The U.S. Fish and Wildlife Service will delay implementation of the final rule reducing northern spotted owl (Strix occidentalis caurina) critical habitat in Washington, Oregon and California, they announced earlier this week.
In January, the USFWS announced its final critical habitat designation for the northern spotted owl, a threatened species under the Endangered Species Act, which would exclude 3,472,064 acres that had previously been included as part of the owl’s critical habitat. In August, the agency released a proposal to reduce the critical habitat designated for the northern spotted owl in Oregon by about 2% or 205,000 acres. The final designation, however, excluded drastically more acres than the initial proposal, reducing the northern spotted owl’s critical habitat across Oregon, Washington and California from the 9.6 million acres designated in 2012 to about 6.1 million acres.
Geographic areas are eligible for designation as critical habitat if they contain features essential to the conservation of an endangered or threatened species. Once designated, they receive special management and protection. Under the ESA, the Secretary of the Interior has the authority to exclude any particular area from a critical habitat designation if the benefits of excluding the area outweigh the benefits of its inclusion — so long as the exclusion will not result in the species’ extinction.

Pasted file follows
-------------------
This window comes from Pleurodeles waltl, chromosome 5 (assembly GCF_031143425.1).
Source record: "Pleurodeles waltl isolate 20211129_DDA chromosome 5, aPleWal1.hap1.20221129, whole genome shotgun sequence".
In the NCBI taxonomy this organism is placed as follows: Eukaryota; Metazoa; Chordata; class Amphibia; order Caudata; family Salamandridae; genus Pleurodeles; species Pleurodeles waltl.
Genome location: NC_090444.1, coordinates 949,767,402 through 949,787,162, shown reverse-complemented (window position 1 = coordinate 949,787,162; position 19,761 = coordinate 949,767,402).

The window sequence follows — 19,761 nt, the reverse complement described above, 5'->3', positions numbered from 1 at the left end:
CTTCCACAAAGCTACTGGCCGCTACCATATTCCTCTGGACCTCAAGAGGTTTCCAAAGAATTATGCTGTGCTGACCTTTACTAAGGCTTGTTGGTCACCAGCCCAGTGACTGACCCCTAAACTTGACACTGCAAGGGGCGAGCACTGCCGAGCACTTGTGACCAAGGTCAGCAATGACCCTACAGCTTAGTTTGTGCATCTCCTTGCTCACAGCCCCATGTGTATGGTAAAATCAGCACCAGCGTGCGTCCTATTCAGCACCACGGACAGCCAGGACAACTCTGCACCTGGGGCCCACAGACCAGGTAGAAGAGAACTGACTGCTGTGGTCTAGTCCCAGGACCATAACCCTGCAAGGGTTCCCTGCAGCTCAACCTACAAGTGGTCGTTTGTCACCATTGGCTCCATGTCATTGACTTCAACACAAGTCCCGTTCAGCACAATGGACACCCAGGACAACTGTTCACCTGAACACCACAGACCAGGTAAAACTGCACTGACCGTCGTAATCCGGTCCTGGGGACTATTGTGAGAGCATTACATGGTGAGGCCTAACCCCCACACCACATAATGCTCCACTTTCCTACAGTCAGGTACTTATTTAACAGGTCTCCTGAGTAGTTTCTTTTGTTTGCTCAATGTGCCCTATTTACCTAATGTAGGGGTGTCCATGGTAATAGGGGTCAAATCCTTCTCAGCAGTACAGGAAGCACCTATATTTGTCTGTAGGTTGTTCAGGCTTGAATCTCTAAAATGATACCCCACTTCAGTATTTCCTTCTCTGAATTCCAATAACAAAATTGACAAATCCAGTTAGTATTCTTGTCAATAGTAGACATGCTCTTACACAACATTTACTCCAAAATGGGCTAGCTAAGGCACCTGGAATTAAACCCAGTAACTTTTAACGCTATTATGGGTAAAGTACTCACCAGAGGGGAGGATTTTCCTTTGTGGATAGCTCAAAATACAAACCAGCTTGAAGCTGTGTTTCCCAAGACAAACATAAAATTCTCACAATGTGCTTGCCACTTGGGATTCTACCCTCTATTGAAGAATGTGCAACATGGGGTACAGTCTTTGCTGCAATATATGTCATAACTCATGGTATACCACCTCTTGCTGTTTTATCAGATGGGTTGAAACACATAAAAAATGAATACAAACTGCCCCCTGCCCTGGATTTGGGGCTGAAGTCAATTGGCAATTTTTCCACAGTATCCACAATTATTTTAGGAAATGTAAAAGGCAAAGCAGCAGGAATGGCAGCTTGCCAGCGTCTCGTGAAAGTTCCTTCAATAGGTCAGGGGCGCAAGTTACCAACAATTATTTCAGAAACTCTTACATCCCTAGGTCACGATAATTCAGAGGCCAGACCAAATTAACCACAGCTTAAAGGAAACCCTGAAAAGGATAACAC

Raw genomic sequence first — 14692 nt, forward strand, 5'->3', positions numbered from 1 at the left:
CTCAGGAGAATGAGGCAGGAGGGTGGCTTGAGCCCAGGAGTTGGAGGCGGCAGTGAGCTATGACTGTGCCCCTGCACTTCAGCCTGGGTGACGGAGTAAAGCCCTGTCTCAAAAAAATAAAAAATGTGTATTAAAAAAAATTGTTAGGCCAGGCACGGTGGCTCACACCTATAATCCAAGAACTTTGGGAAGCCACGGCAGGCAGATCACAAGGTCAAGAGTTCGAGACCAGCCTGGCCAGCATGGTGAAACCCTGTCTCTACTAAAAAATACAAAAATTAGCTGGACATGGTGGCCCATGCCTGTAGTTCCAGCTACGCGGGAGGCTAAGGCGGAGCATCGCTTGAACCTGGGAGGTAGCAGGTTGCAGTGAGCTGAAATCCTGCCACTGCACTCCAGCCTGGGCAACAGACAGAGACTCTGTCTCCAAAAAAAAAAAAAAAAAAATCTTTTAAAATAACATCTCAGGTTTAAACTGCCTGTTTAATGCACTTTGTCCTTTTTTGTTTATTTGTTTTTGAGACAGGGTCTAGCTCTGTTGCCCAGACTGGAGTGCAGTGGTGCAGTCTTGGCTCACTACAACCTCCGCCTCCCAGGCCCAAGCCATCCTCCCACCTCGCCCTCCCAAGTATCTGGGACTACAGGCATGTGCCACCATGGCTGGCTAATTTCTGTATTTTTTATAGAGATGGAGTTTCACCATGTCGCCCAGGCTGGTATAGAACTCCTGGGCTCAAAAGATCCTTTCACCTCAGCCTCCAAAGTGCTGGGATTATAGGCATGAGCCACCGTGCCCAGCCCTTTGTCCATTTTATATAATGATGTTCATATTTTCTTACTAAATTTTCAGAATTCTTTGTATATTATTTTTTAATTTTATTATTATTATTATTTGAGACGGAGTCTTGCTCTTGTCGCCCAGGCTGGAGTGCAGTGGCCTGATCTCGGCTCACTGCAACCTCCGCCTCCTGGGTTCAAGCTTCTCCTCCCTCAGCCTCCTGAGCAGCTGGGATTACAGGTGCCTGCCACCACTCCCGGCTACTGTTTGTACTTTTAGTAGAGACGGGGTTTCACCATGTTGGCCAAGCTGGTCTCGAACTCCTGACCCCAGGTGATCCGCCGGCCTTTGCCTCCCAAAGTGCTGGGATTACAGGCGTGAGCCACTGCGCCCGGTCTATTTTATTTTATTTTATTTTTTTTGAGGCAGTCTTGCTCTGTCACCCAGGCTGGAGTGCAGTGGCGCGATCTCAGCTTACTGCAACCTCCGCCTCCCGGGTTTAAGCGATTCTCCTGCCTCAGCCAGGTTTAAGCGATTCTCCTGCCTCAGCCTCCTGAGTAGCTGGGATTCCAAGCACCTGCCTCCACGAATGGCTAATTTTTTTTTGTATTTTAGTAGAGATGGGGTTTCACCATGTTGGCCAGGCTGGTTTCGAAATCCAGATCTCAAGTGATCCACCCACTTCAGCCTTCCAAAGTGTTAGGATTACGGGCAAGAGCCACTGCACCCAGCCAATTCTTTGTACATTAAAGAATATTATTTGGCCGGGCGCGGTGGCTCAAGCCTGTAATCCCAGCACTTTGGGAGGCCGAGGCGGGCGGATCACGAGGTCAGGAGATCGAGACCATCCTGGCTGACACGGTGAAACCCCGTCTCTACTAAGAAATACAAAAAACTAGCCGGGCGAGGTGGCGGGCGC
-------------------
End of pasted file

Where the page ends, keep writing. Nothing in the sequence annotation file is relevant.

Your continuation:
The spotted owl habitat rule was set to go into effect on March 16; that date will now be delayed until April 30. Upon taking office, the Biden administration called on federal agencies to review recent regulatory decisions to ensure that they are based on science. In a White House Fact Sheet accompanying that Executive Order, the northern spotted owl critical habitat decision is specifically identified as one warranting review.
In the Federal Register notice published on Monday, the USFWS notes that this review is “particularly warranted because of the considerable change between the proposed rule and the final rule.” The agency also notes that all previous final designations of northern spotted owl critical habitat have been the subject of litigation and that they have already received two notices of intent to sue regarding this final designation. In light of this and other factors, the USFWS is reviewing “whether the rulemaking was procedurally adequate.”
The agency also reopened a 30-day comment period on the rule, to allow the public to comment on issues of fact, law and policy raised by the rule and on whether further delay of the effective date is necessary. Comments are due March 31.
Last month, eight U.S. Senators asked the Inspector General at the Department of the Interior to review the decision reducing the critical habitat.
In December 2020, the USFWS declined to reclassify the owl from threatened to endangered, noting that higher priority listing actions under the ESA precluded the uplisting.
|Laura Bies is a government relations contractor and freelance writer for The Wildlife Society. She has a B.S. in Environmental Science and a law degree from George Washington University. Laura has worked with The Wildlife Society since 2005. Read more of Laura's articles.|
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